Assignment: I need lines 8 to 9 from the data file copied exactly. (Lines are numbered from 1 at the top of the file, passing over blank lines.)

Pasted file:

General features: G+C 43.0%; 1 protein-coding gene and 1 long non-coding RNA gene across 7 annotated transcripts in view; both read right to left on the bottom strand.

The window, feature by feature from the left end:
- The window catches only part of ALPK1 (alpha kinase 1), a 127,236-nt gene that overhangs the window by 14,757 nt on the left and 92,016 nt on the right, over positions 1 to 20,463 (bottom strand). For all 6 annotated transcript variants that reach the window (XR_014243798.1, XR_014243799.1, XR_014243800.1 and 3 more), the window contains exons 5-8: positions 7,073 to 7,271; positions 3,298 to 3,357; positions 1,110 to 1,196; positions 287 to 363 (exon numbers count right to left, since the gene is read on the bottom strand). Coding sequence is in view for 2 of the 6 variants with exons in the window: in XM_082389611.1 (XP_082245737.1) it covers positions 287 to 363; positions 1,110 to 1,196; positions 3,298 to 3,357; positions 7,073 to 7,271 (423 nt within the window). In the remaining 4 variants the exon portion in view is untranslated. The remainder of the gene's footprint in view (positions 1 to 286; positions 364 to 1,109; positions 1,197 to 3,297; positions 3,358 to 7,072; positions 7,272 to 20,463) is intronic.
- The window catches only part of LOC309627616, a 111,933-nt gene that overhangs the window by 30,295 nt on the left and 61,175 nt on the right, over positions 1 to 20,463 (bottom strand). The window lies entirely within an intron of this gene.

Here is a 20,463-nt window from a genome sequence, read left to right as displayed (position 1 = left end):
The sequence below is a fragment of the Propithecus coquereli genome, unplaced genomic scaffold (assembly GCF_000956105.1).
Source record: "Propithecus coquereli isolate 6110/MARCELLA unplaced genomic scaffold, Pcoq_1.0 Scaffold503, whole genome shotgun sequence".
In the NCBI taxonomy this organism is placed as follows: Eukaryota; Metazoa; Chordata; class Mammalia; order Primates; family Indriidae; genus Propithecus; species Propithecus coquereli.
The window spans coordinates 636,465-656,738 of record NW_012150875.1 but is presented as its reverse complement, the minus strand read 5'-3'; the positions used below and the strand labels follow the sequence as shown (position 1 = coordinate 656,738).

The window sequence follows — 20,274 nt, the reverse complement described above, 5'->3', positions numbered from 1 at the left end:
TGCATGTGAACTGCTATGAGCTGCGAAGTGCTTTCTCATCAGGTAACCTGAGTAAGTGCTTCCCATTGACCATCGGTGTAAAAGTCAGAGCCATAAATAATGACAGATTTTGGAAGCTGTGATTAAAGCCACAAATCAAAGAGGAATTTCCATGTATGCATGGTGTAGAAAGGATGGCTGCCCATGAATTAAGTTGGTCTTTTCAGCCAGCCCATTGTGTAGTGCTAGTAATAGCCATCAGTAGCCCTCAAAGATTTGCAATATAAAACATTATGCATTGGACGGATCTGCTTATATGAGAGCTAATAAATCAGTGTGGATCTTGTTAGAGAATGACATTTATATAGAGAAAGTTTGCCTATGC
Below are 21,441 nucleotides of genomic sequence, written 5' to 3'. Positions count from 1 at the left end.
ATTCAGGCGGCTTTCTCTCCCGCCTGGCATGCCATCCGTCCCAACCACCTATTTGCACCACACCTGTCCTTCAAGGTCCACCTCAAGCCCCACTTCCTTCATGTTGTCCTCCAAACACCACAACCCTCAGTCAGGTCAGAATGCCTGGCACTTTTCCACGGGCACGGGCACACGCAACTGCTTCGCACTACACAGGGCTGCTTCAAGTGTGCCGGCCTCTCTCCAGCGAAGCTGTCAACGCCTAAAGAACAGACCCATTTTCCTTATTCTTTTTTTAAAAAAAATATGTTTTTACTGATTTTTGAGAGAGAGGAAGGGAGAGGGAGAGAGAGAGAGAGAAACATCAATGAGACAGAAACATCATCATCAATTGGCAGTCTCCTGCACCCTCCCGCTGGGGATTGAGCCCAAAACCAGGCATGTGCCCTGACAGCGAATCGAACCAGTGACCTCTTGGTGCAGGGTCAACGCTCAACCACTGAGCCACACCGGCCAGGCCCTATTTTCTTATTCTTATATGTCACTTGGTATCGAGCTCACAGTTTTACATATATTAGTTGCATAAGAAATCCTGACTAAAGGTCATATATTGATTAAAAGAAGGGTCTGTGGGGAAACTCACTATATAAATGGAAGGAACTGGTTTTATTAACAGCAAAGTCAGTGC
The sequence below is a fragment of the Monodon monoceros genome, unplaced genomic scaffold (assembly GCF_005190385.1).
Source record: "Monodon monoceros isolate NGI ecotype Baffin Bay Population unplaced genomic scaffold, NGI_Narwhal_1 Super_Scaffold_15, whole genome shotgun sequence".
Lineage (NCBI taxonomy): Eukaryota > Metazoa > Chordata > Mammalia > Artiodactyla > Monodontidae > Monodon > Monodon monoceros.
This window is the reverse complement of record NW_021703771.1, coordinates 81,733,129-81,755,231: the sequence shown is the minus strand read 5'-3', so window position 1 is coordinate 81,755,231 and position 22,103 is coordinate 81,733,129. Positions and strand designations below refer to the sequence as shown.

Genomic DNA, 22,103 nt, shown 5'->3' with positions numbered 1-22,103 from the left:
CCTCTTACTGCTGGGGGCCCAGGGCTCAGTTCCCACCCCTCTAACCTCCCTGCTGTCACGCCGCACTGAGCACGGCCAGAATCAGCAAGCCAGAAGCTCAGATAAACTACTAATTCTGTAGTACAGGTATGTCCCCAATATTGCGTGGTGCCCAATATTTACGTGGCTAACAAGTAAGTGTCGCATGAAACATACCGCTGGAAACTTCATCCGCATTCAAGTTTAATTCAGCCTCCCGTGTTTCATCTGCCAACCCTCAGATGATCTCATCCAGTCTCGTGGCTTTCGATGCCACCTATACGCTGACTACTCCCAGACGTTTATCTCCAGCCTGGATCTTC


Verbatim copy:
In the NCBI taxonomy this organism is placed as follows: Eukaryota; Metazoa; Chordata; class Mammalia; order Primates; family Indriidae; genus Propithecus; species Propithecus coquereli.
The window spans coordinates 636,465-656,738 of record NW_012150875.1 but is presented as its reverse complement, the minus strand read 5'-3'; the positions used below and the strand labels follow the sequence as shown (position 1 = coordinate 656,738).